Amaru Tribe from Australia recorded futuristic songs based on Latin American rhythms for the album “Between Two Worlds / Entre Dos Mundos”.

Amaru Tribe

The album title, Between Two Worlds, could not fit any better for Amaru Tribe, a trio of Latin Americans who have long called Australia home. Hailing originally from Colombia and Chile, the group’s ethos is shaped by Latin America, heard in the echoes of cumbia and the gaita flutes and tambora hand drums that enliven the music, and in the passion for their homelands; but Australia, and the Asia-Pacific region as a whole, has had a huge impact: there’s phin guitar and collaborations with Thai musicians; yidaki (known as didgeridoo) instrument from Australia; and there’s the more contemporary sounds redolent of Australia’s nu-disco and dance music scenes. Throughout the album, their sound oscillates between these two worlds, never completely part of one or the other, constantly evolving and creating something new.

“We are a dual identity project, our motherland is Latin America, and we are based in Australia. We are constantly existing in these two worlds that are essential for us. Amaru Tribe allows us to exist peacefully with this, it allows us to make beauty out of this contradiction of identities, to create something new. We have been living in Australia for many years so we do consider it a second home, we’ve definitely changed here, but the Latin roots are so strong for us. Amaru Tribe is those two worlds, and that limbo that immigrants live in.” KATHERINE, AMARU TRIBE

Between Two Worlds begins with “La Tormenta”, its detached disco synths in the vein of Todd Terje or Cerrone, Latin percussion and yidaki (played by aboriginal musician Stuart Fergie, who sadly passed away in February this year) joining the fold as the groove builds and builds, with the following “Se Prendió” (“The Party Has Started”) breaking the tense rhythm with a chorus that feels like pure catharsis. Following track, “La Serpiente”, is cumbia with a Lady Gaga synth hook, before spiralling off into a tropical vision of Eurythmics future-pop. Then there’s “Párate”, a track with the same intensity as Bomba Estereo’s break-out hit “Fuego”, the group’s Katherine allowing no let-up in her impassioned lead vocals, and a Thai phin guitar motif providing the thrust.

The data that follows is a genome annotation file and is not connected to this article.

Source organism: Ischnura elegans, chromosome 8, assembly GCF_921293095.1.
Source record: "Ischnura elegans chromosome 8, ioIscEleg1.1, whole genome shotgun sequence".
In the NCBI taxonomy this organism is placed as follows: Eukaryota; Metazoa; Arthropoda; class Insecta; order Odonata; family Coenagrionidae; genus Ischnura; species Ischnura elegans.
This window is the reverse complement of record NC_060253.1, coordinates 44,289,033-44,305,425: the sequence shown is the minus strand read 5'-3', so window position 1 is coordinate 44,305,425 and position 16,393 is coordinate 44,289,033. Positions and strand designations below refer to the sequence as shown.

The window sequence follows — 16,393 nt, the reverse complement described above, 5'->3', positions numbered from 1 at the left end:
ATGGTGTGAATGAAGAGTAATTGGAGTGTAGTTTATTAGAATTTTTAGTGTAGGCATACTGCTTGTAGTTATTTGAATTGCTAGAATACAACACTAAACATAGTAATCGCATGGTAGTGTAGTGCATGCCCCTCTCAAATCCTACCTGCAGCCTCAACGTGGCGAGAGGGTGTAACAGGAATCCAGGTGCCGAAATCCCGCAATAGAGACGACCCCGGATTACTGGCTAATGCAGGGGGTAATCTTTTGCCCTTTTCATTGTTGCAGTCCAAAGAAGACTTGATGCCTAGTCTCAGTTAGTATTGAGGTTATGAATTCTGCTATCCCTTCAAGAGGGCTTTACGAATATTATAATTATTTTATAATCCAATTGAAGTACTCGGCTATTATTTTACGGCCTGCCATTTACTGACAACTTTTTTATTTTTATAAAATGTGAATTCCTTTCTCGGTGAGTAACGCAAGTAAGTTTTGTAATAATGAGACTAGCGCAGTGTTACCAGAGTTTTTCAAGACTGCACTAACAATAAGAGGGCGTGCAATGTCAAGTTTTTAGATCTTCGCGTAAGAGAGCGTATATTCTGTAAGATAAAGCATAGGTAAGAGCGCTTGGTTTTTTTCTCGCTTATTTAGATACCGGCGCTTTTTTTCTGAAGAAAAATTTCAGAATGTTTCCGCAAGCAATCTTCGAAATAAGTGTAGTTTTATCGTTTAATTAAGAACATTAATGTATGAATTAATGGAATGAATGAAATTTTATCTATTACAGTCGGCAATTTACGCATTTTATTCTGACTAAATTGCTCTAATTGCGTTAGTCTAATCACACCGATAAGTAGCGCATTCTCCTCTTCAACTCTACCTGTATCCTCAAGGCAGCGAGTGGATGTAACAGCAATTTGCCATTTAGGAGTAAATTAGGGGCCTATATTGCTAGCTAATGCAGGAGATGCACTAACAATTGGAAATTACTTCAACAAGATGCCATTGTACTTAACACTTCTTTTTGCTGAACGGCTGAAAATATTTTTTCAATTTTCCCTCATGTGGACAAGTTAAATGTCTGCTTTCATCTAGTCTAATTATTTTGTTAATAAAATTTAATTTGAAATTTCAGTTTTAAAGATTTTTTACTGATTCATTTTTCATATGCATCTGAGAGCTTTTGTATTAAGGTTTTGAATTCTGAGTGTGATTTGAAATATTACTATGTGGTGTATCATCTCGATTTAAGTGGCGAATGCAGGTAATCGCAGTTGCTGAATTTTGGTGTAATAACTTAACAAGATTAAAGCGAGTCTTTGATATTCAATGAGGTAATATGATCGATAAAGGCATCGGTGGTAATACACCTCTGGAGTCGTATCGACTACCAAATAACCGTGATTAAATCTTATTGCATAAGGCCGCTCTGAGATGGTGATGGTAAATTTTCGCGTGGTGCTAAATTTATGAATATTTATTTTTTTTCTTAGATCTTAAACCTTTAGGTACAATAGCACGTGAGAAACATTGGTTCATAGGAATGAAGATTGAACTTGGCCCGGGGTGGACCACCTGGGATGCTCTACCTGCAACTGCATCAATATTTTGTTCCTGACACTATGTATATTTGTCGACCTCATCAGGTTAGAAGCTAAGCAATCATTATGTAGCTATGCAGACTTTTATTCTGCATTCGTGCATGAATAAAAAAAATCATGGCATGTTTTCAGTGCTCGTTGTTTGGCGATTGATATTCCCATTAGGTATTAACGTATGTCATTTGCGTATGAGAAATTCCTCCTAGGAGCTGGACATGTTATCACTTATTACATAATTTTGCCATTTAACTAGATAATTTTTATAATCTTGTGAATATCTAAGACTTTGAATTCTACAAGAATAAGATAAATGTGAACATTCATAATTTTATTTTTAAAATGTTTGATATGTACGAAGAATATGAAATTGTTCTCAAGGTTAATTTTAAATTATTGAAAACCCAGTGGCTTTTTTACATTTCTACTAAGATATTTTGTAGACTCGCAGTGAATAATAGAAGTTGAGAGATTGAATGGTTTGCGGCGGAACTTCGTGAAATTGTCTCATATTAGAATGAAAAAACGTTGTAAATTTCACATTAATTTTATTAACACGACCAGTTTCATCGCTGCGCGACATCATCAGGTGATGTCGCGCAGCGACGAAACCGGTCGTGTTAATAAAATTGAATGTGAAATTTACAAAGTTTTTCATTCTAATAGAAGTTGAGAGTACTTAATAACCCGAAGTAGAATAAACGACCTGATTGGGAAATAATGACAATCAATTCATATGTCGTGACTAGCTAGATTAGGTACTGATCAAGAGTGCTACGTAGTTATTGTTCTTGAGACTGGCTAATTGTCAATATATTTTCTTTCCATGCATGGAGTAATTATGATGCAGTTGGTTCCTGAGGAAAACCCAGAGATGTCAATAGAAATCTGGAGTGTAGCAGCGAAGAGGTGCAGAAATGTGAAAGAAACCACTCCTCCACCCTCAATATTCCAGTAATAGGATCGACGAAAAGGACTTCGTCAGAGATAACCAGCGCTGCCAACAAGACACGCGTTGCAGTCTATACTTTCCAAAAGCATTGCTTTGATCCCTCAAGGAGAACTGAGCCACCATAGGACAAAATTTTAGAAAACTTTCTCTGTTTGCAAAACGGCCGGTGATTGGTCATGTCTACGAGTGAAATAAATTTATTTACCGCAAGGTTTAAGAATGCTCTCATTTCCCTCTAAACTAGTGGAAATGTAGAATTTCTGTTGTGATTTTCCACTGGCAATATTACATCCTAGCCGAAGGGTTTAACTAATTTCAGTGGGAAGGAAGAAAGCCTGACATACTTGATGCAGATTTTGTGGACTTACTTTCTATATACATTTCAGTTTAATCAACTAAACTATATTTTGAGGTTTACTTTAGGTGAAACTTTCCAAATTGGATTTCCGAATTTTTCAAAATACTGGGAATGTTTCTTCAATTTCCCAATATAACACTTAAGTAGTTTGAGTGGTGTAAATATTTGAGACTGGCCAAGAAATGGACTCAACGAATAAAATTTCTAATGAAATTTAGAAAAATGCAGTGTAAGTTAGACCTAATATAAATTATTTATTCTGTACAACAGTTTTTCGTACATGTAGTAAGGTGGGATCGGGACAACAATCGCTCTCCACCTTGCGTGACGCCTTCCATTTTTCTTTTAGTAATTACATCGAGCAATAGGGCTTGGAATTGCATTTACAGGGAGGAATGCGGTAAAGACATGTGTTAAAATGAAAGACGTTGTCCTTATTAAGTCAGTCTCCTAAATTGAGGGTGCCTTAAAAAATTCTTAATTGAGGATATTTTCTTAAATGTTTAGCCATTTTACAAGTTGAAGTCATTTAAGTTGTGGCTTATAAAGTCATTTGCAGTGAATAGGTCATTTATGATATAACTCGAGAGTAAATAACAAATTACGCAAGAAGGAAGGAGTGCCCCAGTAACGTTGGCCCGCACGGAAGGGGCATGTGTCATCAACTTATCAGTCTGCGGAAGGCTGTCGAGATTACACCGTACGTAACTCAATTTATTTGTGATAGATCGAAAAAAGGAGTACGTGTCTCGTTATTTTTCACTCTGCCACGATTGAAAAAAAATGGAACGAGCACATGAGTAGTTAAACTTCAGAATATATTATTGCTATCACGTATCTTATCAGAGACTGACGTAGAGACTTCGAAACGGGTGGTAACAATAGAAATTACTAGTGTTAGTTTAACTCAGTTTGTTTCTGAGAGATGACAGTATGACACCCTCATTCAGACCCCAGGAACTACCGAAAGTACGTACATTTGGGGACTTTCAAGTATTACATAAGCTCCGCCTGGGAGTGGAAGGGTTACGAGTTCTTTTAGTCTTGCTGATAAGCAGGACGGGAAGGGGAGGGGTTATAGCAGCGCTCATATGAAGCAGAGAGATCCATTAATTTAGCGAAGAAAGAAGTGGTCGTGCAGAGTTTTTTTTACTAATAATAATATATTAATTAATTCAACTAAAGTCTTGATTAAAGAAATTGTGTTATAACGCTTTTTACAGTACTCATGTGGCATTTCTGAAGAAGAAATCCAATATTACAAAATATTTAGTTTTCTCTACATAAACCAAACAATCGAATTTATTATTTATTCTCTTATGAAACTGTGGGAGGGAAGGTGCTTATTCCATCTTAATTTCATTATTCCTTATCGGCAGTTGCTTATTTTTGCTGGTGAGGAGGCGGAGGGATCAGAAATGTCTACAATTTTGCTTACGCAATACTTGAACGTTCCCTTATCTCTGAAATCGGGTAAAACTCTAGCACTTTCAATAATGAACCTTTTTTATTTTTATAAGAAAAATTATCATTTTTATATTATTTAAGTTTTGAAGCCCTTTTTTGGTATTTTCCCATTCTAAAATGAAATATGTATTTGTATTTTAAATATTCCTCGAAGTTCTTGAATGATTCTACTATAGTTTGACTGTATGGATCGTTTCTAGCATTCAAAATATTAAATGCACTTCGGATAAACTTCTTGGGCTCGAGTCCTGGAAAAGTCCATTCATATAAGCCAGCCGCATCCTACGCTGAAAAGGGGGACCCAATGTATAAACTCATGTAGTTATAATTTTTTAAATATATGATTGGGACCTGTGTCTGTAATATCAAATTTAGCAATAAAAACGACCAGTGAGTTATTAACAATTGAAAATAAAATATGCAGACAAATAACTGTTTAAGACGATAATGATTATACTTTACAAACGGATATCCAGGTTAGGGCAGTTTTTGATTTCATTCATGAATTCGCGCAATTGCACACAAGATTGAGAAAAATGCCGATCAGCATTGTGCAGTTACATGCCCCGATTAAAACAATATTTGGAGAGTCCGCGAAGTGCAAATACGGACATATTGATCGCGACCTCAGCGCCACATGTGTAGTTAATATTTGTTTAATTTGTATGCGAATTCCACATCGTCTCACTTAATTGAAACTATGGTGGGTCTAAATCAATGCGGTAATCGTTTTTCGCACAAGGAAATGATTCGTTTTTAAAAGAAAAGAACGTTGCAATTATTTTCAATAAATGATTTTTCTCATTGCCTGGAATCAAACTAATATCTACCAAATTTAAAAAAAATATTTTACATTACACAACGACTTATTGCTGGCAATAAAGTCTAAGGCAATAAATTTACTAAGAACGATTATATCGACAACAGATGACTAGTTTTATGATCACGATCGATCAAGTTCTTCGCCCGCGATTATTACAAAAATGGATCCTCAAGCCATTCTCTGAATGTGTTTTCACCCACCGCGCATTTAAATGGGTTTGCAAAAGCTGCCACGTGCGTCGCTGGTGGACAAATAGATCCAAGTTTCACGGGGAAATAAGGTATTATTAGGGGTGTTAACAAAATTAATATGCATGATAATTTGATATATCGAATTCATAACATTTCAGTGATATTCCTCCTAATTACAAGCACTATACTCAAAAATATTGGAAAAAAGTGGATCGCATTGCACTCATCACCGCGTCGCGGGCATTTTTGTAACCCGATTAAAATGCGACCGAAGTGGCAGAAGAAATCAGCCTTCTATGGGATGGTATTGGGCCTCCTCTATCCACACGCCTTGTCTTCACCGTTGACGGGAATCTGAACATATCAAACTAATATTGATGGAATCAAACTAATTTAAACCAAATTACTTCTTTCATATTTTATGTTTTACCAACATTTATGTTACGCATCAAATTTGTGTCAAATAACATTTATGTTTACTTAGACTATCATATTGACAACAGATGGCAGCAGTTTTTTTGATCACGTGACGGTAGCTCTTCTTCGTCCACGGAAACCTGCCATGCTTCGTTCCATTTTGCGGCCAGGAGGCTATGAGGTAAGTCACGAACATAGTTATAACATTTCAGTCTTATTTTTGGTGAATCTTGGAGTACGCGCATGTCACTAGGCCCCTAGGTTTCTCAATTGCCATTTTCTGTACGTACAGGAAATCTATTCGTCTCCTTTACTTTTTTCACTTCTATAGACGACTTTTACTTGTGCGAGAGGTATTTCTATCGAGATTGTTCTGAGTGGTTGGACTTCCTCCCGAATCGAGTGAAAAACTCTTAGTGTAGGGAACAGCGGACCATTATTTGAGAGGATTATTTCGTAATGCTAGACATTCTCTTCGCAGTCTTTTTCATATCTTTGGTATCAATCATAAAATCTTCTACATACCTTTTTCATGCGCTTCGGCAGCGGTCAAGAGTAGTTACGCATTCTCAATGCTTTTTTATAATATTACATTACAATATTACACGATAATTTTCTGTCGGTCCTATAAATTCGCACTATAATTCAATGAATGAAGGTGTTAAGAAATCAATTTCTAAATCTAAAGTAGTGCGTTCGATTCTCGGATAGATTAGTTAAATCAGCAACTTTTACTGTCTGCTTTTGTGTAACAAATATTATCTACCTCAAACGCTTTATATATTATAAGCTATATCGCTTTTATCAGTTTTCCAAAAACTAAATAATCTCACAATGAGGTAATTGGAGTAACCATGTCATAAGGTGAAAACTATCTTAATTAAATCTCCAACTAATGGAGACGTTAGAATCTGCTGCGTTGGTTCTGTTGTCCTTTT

Amaru Tribe

“Candela Viva” is their riff on a classic cumbia which told the story of a town burning to its ground, with an infectious call-and-response chorus. Amaru Tribe keep that chant alive, in fact it’s become a huge part of their life show, but they take the sound to a place between Systema Solar’s tropical soundclashes and Basement Jaxx in mischievous dancehall mode, and give the song new meaning. Discussing the genesis of the song, Oscar says: “you know Melbourne had the longest lockdown in the world? We were in a moment when we just wanted to burn up our frustrations and fears.” This is what “Candela Viva” represents, a chance to cleanse ourselves of the old and begin again, refreshed.

The album finishes with three calmer moments, a Latin-Caribbean lament for a beautiful morning (“Bonita Mañana”), a hypnotic folktronica collaboration with Thai mor lam band Junlaholaan (“Déjame Volar”), notable for a ferocious synth bass line and exquisite vocal harmonies, and the album closer (“Canto A Bachué”), a song tormented by environmental destruction and protests in Colombia, speaking to African and indigenous goddesses for assistance and sanctum.

Amaru Tribe are Katherine Gailer (vocals, tambora), Oscar Jiménez (vocals, guitar, gaita flute, synths and keys) and Cristian Saavedra (backing vocals, percussion, additional synths).

Between Two Worlds is produced by Oscar, and co-produced by Katherine and Cristian. The artwork for the album and singles, as well as the concepts for their music videos, are designed by Katherine. In regards to the album cover and its use of the jaguar, Katherine says: “The energy on the streets of Latin America are raw, there’s a wildness there, and there’s a wildness in our music also. We want to ignite something in people, so we chose the jaguar because it has that wild power of Latin America.”

“Between Two Worlds marks a new chapter for the project. As much as the world has dramatically changed in the past two years, we have changed; and our art and music are always the truest reflections of the many ways we evolve, re-construct and heal ourselves. Our upcoming album has been so far both an internal and intimate manifestation of a new beginning, a celebration of life and reunion.”

Amaru Tribe and NMR (photo: press Amaru Tribe)